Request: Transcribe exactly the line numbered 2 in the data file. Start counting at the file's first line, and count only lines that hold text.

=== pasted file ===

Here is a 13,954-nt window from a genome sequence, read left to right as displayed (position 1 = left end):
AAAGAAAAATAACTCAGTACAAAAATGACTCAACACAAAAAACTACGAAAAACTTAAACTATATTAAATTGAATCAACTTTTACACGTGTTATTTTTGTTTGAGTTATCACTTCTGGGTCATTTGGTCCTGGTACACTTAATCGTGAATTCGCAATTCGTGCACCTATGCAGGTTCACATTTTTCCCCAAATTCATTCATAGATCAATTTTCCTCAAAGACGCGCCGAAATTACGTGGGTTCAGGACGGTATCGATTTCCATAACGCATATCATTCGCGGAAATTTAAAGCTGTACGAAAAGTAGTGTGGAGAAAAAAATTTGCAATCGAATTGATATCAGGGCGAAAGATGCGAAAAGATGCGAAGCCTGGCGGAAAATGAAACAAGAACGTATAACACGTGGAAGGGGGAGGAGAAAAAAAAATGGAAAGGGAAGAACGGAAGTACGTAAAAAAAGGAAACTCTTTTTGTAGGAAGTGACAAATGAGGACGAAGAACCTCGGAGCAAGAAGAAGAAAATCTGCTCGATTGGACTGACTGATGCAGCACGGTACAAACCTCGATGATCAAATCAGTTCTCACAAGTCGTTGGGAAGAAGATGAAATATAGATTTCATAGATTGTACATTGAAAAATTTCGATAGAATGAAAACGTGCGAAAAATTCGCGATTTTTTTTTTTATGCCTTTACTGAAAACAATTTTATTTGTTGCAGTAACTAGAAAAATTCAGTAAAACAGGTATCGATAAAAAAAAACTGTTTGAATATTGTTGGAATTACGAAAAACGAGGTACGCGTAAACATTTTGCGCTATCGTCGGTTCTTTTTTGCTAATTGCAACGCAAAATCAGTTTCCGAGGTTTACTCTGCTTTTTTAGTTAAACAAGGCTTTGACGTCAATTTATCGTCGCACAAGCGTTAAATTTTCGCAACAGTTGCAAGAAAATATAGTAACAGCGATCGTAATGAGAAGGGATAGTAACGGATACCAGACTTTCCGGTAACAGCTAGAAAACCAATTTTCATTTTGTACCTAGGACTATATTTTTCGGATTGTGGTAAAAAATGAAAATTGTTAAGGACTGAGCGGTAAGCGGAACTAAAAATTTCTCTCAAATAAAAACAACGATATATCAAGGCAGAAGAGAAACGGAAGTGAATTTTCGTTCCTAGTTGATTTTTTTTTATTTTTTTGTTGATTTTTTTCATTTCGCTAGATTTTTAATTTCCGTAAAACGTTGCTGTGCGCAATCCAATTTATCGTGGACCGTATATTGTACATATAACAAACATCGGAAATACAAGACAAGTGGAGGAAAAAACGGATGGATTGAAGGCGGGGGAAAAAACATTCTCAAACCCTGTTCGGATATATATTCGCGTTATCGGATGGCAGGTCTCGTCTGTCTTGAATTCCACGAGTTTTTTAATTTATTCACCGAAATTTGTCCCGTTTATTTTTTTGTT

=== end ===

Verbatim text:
AAAGAAAAATAACTCAGTACAAAAATGACTCAACACAAAAAACTACGAAAAACTTAAACTATATTAAATTGAATCAACTTTTACACGTGTTATTTTTGTTTGAGTTATCACTTCTGGGTCATTTGGTCCTGGTACACTTAATCGTGAATTCGCAATTCGTGCACCTATGCAGGTTCACATTTTTCCCCAAATTCATTCATAGATCAATTTTCCTCAAAGACGCGCCGAAATTACGTGGGTTCAGGACGGTATCGATTTCCATAACGCATATCATTCGCGGAAATTTAAAGCTGTACGAAAAGTAGTGTGGAGAAAAAAATTTGCAATCGAATTGATATCAGGGCGAAAGATGCGAAAAGATGCGAAGCCTGGCGGAAAATGAAACAAGAACGTATAACACGTGGAAGGGGGAGGAGAAAAAAAAATGGAAAGGGAAGAACGGAAGTACGTAAAAAAAGGAAACTCTTTTTGTAGGAAGTGACAAATGAGGACGAAGAACCTCGGAGCAAGAAGAAGAAAATCTGCTCGATTGGACTGACTGATGCAGCACGGTACAAACCTCGATGATCAAATCAGTTCTCACAAGTCGTTGGGAAGAAGATGAAATATAGATTTCATAGATTGTACATTGAAAAATTTCGATAGAATGAAAACGTGCGAAAAATTCGCGATTTTTTTTTTTATGCCTTTACTGAAAACAATTTTATTTGTTGCAGTAACTAGAAAAATTCAGTAAAACAGGTATCGATAAAAAAAAACTGTTTGAATATTGTTGGAATTACGAAAAACGAGGTACGCGTAAACATTTTGCGCTATCGTCGGTTCTTTTTTGCTAATTGCAACGCAAAATCAGTTTCCGAGGTTTACTCTGCTTTTTTAGTTAAACAAGGCTTTGACGTCAATTTATCGTCGCACAAGCGTTAAATTTTCGCAACAGTTGCAAGAAAATATAGTAACAGCGATCGTAATGAGAAGGGATAGTAACGGATACCAGACTTTCCGGTAACAGCTAGAAAACCAATTTTCATTTTGTACCTAGGACTATATTTTTCGGATTGTGGTAAAAAATGAAAATTGTTAAGGACTGAGCGGTAAGCGGAACTAAAAATTTCTCTCAAATAAAAACAACGATATATCAAGGCAGAAGAGAAACGGAAGTGAATTTTCGTTCCTAGTTGATTTTTTTTTATTTTTTTGTTGATTTTTTTCATTTCGCTAGATTTTTAATTTCCGTAAAACGTTGCTGTGCGCAATCCAATTTATCGTGGACCGTATATTGTACATATAACAAACATCGGAAATACAAGACAAGTGGAGGAAAAAACGGATGGATTGAAGGCGGGGGAAAAAACATTCTCAAACCCTGTTCGGATATATATTCGCGTTATCGGATGGCAGGTCTCGTCTGTCTTGAATTCCACGAGTTTTTTAATTTATTCACCGAAATTTGTCCCGTTTATTTTTTTGTT